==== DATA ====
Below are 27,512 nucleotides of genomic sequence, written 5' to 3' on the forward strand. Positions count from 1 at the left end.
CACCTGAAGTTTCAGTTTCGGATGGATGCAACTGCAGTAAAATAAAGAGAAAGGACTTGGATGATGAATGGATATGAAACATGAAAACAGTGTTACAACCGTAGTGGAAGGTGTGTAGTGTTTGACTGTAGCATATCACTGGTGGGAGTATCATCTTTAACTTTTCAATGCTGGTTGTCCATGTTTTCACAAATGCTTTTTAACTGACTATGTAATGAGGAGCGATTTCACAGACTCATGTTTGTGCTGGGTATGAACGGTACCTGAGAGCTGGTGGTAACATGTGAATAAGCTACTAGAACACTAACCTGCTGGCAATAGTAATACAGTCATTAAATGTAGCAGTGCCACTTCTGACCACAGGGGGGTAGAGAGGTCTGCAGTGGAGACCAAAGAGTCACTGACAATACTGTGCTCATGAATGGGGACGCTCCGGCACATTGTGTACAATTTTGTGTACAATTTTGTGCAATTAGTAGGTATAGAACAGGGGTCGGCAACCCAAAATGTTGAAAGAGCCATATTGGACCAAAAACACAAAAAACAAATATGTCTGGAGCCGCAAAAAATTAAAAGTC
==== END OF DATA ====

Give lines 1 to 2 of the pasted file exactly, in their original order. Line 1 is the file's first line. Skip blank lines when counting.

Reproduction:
Below are 27,512 nucleotides of genomic sequence, written 5' to 3' on the forward strand. Positions count from 1 at the left end.
CACCTGAAGTTTCAGTTTCGGATGGATGCAACTGCAGTAAAATAAAGAGAAAGGACTTGGATGATGAATGGATATGAAACATGAAAACAGTGTTACAACCGTAGTGGAAGGTGTGTAGTGTTTGACTGTAGCATATCACTGGTGGGAGTATCATCTTTAACTTTTCAATGCTGGTTGTCCATGTTTTCACAAATGCTTTTTAACTGACTATGTAATGAGGAGCGATTTCACAGACTCATGTTTGTGCTGGGTATGAACGGTACCTGAGAGCTGGTGGTAACATGTGAATAAGCTACTAGAACACTAACCTGCTGGCAATAGTAATACAGTCATTAAATGTAGCAGTGCCACTTCTGACCACAGGGGGGTAGAGAGGTCTGCAGTGGAGACCAAAGAGTCACTGACAATACTGTGCTCATGAATGGGGACGCTCCGGCACATTGTGTACAATTTTGTGTACAATTTTGTGCAATTAGTAGGTATAGAACAGGGGTCGGCAACCCAAAATGTTGAAAGAGCCATATTGGACCAAAAACACAAAAAACAAATATGTCTGGAGCCGCAAAAAATTAAAAGTC